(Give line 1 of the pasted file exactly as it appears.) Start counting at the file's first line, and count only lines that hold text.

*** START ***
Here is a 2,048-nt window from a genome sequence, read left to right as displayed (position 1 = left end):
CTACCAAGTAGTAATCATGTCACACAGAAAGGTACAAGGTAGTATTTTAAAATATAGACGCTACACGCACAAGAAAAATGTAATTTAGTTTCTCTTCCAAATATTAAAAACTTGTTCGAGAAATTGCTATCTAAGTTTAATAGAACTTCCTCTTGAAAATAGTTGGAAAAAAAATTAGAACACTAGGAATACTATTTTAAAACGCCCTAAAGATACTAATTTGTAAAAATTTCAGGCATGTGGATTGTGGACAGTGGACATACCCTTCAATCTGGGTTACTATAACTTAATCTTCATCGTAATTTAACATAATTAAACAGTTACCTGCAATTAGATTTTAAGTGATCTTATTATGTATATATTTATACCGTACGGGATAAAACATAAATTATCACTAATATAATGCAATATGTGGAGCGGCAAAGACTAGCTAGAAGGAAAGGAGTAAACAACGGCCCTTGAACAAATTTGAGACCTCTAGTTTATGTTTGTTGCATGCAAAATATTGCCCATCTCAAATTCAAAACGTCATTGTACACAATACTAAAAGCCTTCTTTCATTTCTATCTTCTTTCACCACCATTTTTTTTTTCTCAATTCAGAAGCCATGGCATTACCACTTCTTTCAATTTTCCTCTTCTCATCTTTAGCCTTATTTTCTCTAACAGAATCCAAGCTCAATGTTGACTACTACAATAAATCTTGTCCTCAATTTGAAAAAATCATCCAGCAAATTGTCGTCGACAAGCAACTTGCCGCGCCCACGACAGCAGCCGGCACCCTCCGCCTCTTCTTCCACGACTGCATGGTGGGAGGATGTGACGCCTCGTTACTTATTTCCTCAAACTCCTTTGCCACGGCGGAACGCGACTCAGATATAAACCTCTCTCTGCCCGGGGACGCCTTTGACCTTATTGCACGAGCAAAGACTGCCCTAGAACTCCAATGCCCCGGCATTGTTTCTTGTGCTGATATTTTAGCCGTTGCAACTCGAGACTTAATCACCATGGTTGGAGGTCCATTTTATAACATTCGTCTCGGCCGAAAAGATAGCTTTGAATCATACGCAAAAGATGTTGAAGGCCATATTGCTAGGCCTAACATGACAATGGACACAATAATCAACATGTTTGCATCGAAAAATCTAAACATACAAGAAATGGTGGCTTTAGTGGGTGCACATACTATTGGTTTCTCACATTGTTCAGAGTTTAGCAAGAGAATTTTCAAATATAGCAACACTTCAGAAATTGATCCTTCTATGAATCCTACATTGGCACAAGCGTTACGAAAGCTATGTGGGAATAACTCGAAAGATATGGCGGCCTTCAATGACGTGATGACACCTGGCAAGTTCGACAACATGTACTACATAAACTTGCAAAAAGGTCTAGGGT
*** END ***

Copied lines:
Here is a 2,048-nt window from a genome sequence, read left to right as displayed (position 1 = left end):